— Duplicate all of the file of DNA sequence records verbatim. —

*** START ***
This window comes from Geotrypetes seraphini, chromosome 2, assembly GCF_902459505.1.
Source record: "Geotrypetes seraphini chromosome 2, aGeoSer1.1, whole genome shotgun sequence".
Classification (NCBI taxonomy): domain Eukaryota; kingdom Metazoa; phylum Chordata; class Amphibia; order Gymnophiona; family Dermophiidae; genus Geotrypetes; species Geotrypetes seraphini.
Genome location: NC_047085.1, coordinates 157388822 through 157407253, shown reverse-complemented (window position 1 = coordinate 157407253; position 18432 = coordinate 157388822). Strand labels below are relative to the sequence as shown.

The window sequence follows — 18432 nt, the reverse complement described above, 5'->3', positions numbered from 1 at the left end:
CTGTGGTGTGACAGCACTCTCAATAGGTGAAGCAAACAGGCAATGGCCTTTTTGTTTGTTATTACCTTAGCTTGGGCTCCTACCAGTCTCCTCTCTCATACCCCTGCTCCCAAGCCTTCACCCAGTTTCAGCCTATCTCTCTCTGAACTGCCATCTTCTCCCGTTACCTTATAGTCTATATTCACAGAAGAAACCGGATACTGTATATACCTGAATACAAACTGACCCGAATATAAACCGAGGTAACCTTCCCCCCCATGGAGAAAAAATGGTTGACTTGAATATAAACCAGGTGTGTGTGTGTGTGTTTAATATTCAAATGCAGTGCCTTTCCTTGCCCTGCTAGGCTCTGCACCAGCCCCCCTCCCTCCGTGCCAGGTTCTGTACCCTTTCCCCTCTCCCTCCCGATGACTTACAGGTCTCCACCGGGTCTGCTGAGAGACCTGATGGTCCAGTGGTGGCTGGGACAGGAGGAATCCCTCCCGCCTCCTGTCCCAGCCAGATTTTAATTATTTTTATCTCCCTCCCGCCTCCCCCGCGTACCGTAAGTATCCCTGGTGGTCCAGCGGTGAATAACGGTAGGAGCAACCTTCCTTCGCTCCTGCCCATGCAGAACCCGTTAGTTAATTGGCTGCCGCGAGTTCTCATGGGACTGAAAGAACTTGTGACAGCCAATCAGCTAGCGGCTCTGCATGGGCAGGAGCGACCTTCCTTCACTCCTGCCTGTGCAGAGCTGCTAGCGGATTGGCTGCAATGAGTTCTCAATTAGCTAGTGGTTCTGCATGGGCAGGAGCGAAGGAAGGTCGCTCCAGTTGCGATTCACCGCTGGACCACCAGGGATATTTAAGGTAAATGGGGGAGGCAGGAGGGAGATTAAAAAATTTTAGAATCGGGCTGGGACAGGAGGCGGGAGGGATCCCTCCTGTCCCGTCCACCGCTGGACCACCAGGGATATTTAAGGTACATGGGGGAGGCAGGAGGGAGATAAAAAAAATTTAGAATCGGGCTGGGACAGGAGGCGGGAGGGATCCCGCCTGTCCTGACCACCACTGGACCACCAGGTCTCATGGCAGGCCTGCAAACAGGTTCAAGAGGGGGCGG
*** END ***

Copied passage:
This window comes from Geotrypetes seraphini, chromosome 2, assembly GCF_902459505.1.
Source record: "Geotrypetes seraphini chromosome 2, aGeoSer1.1, whole genome shotgun sequence".
Classification (NCBI taxonomy): domain Eukaryota; kingdom Metazoa; phylum Chordata; class Amphibia; order Gymnophiona; family Dermophiidae; genus Geotrypetes; species Geotrypetes seraphini.
Genome location: NC_047085.1, coordinates 157388822 through 157407253, shown reverse-complemented (window position 1 = coordinate 157407253; position 18432 = coordinate 157388822). Strand labels below are relative to the sequence as shown.

The window sequence follows — 18432 nt, the reverse complement described above, 5'->3', positions numbered from 1 at the left end:
CTGTGGTGTGACAGCACTCTCAATAGGTGAAGCAAACAGGCAATGGCCTTTTTGTTTGTTATTACCTTAGCTTGGGCTCCTACCAGTCTCCTCTCTCATACCCCTGCTCCCAAGCCTTCACCCAGTTTCAGCCTATCTCTCTCTGAACTGCCATCTTCTCCCGTTACCTTATAGTCTATATTCACAGAAGAAACCGGATACTGTATATACCTGAATACAAACTGACCCGAATATAAACCGAGGTAACCTTCCCCCCCATGGAGAAAAAATGGTTGACTTGAATATAAACCAGGTGTGTGTGTGTGTGTTTAATATTCAAATGCAGTGCCTTTCCTTGCCCTGCTAGGCTCTGCACCAGCCCCCCTCCCTCCGTGCCAGGTTCTGTACCCTTTCCCCTCTCCCTCCCGATGACTTACAGGTCTCCACCGGGTCTGCTGAGAGACCTGATGGTCCAGTGGTGGCTGGGACAGGAGGAATCCCTCCCGCCTCCTGTCCCAGCCAGATTTTAATTATTTTTATCTCCCTCCCGCCTCCCCCGCGTACCGTAAGTATCCCTGGTGGTCCAGCGGTGAATAACGGTAGGAGCAACCTTCCTTCGCTCCTGCCCATGCAGAACCCGTTAGTTAATTGGCTGCCGCGAGTTCTCATGGGACTGAAAGAACTTGTGACAGCCAATCAGCTAGCGGCTCTGCATGGGCAGGAGCGACCTTCCTTCACTCCTGCCTGTGCAGAGCTGCTAGCGGATTGGCTGCAATGAGTTCTCAATTAGCTAGTGGTTCTGCATGGGCAGGAGCGAAGGAAGGTCGCTCCAGTTGCGATTCACCGCTGGACCACCAGGGATATTTAAGGTAAATGGGGGAGGCAGGAGGGAGATTAAAAAATTTTAGAATCGGGCTGGGACAGGAGGCGGGAGGGATCCCTCCTGTCCCGTCCACCGCTGGACCACCAGGGATATTTAAGGTACATGGGGGAGGCAGGAGGGAGATAAAAAAAATTTAGAATCGGGCTGGGACAGGAGGCGGGAGGGATCCCGCCTGTCCTGACCACCACTGGACCACCAGGTCTCATGGCAGGCCTGCAAACAGGTTCAAGAGGGGGCGG